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Last updated 27 March 2020, 5pm
Statement from Rt Rev Terence P Drainey, Bishop of Middlesbrough and Chair of Caritas Social Action Network, 24 March 2020
Catholic MP, Sir Iain Duncan-Smith, is one of the signatories to a letter published by The Daily Telegraph on 27 March 2020, highlighting the need to support and protect charities through the impact of the pandemic:
We need your support
Caritas Social Action is an official agency of the Catholic Bishops of England and Wales, dedicated to aiding the poor and isolated living in these parts of the United Kingdom. Working with local Catholic organisations, we speak up for some of the most vulnerable people in our society, including people who are homeless, sick, in prison, and families unable to make ends meet.
During the Coronavirus pandemic, the need for support has increased and we are working even harder.
To support the work of Caritas Social Action in England and Wales, a donation can be made through our website. Click on the Donate button above.
Thank you and God bless.
Guidance for social action by local Catholic groups and communities
Caritas Social Action Network (CSAN) and the St Vincent de Paul Society (England and Wales) have collaborated to produce free guidance for action planning in Catholic parishes and local SVP Conferences.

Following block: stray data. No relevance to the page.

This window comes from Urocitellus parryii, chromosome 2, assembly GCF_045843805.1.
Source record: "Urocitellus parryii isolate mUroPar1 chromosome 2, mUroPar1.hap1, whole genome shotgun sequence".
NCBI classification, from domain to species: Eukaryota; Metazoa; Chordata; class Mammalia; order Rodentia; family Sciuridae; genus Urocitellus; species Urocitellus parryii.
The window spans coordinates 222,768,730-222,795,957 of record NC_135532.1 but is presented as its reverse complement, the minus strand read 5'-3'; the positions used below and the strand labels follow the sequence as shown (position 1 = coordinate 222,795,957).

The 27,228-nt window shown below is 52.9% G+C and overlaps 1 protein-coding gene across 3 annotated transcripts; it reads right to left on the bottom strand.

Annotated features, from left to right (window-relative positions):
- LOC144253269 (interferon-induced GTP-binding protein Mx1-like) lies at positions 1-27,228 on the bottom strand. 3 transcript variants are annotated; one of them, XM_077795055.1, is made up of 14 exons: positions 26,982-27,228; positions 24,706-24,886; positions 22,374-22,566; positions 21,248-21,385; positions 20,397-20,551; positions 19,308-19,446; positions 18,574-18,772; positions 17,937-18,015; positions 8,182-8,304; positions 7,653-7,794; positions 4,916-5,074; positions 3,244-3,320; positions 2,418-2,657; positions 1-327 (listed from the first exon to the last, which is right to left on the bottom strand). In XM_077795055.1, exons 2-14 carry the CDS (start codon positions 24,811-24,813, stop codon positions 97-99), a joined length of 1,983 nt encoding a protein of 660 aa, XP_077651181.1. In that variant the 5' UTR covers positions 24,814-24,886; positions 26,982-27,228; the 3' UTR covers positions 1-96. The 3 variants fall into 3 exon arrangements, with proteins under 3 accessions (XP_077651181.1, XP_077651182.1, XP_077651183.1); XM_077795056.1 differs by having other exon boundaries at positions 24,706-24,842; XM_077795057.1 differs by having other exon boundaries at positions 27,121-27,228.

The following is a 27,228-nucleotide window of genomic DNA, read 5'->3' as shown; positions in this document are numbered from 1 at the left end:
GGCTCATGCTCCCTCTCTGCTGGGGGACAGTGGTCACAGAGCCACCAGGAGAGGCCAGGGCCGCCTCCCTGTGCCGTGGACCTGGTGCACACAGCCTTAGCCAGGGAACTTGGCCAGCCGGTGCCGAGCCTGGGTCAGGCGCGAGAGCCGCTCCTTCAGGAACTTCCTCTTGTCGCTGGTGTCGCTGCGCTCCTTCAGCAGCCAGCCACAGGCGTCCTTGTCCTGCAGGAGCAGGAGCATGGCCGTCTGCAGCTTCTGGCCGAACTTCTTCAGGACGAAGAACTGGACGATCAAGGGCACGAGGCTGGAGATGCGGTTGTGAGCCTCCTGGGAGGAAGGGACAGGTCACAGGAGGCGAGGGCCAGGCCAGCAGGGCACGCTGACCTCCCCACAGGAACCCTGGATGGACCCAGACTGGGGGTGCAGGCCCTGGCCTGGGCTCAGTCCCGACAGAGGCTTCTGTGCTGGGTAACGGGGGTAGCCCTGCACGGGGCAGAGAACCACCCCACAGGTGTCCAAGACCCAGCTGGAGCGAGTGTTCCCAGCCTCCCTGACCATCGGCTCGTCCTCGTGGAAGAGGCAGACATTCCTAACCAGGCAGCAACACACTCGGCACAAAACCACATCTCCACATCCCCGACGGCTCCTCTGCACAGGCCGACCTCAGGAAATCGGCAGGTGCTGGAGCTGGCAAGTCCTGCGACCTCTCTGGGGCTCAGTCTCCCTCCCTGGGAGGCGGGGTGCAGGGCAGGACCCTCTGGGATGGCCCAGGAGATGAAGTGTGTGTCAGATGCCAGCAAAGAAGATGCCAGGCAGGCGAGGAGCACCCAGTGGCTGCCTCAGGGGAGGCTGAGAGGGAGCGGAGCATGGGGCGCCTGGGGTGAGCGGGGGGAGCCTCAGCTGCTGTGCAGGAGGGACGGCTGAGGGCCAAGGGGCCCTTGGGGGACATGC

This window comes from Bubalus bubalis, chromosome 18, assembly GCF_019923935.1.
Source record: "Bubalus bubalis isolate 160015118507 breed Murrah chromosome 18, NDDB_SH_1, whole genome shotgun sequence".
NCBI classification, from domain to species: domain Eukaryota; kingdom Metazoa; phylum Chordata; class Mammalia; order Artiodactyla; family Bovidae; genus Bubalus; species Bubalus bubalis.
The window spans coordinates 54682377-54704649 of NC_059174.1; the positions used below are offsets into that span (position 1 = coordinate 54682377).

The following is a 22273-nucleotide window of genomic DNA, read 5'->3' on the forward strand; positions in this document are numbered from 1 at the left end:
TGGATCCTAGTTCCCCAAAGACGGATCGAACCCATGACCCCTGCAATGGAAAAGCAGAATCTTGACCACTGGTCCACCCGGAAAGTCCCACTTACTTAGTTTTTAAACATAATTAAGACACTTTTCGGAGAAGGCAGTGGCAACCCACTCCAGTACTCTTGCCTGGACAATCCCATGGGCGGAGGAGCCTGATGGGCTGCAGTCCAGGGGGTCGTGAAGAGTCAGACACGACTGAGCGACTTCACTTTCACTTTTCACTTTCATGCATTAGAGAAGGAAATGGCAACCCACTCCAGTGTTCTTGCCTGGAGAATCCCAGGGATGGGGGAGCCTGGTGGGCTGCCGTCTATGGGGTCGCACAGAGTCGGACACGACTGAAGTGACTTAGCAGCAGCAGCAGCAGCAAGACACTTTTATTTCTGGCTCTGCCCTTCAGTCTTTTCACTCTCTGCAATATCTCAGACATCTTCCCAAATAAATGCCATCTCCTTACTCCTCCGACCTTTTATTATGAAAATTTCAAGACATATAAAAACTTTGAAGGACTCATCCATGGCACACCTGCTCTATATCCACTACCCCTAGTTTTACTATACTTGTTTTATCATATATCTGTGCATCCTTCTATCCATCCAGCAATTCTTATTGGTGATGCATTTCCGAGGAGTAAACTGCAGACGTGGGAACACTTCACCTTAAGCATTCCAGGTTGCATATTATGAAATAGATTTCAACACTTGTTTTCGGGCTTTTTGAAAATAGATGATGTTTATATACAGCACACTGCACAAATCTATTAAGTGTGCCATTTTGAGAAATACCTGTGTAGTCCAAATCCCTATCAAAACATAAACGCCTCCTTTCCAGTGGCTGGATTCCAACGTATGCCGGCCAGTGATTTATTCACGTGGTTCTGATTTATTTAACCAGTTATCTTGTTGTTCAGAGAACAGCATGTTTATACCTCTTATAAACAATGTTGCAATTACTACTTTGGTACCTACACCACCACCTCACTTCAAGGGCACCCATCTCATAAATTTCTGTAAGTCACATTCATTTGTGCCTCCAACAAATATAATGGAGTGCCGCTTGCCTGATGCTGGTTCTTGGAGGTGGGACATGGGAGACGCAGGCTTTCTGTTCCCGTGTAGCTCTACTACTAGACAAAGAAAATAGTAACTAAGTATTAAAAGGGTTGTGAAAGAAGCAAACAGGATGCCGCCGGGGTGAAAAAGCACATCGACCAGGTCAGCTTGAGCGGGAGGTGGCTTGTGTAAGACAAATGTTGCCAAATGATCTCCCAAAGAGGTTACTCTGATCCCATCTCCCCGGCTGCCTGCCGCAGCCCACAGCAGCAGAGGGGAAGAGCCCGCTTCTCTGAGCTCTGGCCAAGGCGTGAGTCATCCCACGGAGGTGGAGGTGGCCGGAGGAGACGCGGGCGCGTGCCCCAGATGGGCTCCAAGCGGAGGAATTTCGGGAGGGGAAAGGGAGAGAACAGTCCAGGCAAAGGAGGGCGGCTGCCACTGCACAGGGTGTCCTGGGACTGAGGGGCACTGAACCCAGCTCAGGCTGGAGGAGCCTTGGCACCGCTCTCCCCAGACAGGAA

Letter from Dr Philip McCarthy, Chief Executive, Caritas Social Action Network, and Elizabeth Palmer, Chief Executive, St Vincent de Paul Society (England and Wales).
In December 2019, CSAN published “Reaching Out”. This free resource aims to make it easier for local groups, particularly Catholic parishes, to offer more social opportunities that older people feel are right for them in their neighbourhood. The guidance can also be used where reviewing and renewing community-building activities in parishes for all ages.
Guidance on offering and taking up new volunteering opportunities during the pandemic is available from the National Council for Voluntary Organisations (NCVO). This page also includes links to safeguarding and insurance guidance.
Churches throughout England and Wales are at the heart of the food bank network, particularly through the Trussell Trust. The Trust has told us that food banks are now under greater pressure through the pandemic:
- A significant proportion of volunteers are older people, many of whom are now not able to volunteer because they are in higher risk groups.
- Many of the people who need to use food banks have health issues and so may need to self-isolate or comply most strictly with social distancing guidelines.
- Maintaining food stocks at a time when many people are going out less or are more urgently focused on providing for their own households.
- Potential for increased demand where workers are being laid off or shifts reduced due to impact on businesses.
Many food banks urgently need additional support, but actual needs will vary between food banks, because each is a local community response.
The Catholic Bishops’ Conference of England and Wales has produced guidance for local churches and agencies, reflecting the Government’s emerging strategy for the pandemic.
Faith Action has collated guidance from national bodies representing different religious traditions.
Doctors of the World have translated NHS advice into 20 languages.
Charity Bank has compiled a list of emergency funding sources for charities and social enterprises, in response to the pandemic.